Cloud-resolving Large Eddy Simulations of the Impact of Ground-based Glaciogenic Seeding on Shallow Convective Orographic Clouds and Precipitation

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Wednesday, 7 January 2015: 11:30 AM
211B West Building (Phoenix Convention Center - West and North Buildings)
Xia Chu, Univ. of Wyoming, Laramie, WY; and B. Geerts and L. Xue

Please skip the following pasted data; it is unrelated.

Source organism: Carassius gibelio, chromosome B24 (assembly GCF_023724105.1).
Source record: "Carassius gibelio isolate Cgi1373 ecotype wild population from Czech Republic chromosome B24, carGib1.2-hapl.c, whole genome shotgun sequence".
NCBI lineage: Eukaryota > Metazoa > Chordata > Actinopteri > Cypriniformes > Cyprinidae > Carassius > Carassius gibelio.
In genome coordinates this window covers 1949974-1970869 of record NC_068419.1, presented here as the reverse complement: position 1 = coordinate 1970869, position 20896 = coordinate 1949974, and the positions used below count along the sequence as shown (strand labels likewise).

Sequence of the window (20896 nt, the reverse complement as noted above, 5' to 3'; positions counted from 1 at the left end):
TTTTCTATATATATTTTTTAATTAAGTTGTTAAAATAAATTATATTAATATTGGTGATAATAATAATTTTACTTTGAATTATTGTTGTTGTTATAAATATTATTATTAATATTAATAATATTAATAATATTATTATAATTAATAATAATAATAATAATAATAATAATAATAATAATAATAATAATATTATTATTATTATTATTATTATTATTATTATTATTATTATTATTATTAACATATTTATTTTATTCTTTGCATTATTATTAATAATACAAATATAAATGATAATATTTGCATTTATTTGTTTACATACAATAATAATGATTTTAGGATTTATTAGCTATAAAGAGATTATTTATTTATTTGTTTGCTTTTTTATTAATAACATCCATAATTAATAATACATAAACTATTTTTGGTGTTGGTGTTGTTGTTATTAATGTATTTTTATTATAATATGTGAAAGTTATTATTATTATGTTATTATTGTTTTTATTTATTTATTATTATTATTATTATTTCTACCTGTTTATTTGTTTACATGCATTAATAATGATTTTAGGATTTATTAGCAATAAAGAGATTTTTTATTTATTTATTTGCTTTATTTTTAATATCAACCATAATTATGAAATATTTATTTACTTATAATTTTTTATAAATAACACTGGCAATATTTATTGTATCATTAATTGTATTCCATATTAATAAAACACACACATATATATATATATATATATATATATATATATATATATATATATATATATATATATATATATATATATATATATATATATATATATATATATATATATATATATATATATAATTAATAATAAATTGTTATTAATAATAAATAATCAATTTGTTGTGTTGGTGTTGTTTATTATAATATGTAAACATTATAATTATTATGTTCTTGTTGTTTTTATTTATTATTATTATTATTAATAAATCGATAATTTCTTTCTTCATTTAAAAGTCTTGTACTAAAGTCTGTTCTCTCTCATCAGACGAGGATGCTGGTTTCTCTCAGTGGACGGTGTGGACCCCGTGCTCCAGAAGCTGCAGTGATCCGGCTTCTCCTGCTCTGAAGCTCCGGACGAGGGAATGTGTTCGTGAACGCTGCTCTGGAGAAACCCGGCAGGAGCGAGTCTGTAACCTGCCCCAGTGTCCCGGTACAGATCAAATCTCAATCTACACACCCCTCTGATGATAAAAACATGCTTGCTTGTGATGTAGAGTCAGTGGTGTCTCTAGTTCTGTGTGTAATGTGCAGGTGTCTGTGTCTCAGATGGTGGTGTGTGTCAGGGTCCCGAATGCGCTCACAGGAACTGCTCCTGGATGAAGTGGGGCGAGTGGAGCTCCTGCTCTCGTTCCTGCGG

The efficacy of cloud seeding in enhancing snowfall remains controversial, mainly because of the challenge of detecting the seeding signal in a highly variable, noisy field, i.e. precipitation. The 2012-13 AgI Seeding Cloud Impact Investigation (ASCII) made some progress in trying to isolate the seeding impact on particle size distribution, snow mass, and snowfall, both using case studies and composite studies (Geerts et al., 2010, 2013; Miao and Geerts 2013; Pokharel et al. 2014a, b; Pokharel and Geerts 2014; Jing et al. 2014). While these studies add to an increasing body of evidence that glaciogenic seeding of orographic clouds “works” under some conditions, they all mention considerable uncertainty about observationally isolating the seeding effect. To address this challenge, we use the Weather Research and Forecast model (WRF) based cloud-resolving larger eddy simulations (LES) with horizontal grid spacings of 300 m and 100 m in a domain covering the entire mountain range, and a glaciogenic seeding parameterization coupled with the Thompson microphysics scheme to simulate ground-based AgI dispersion and its impact on orographic clouds and precipitation. Chu et al. (2014) use this strategy for a stratiform winter storm and find a positive impact of seeding on hydrometeor mixing ratio and snowfall downwind of AgI generators, consistent with observations, but this trend of overwhelmed by natural mountain-scale storm changes, so it can only be seen in observations through vertical profile analysis and comparisons with a control region. This study examines a storm with shallow convection embedded in stratiform precipitation, on 13 February 2012 over the Sierra Madre in Wyoming. The 100-m LES reproduces the storm structure well, including convective cells. The two key questions we aim to answer are: (a) Do convective motions disperse the ground-based AgI nuclei and the ice nucleation events over a greater depth than for more laminar, stratified flow over the mountain? (b) Does the presence of convection move the seeding-induced snowfall enhancement further downwind, across the mountain crest, as is suggested by observations (Jing et al. 2014)?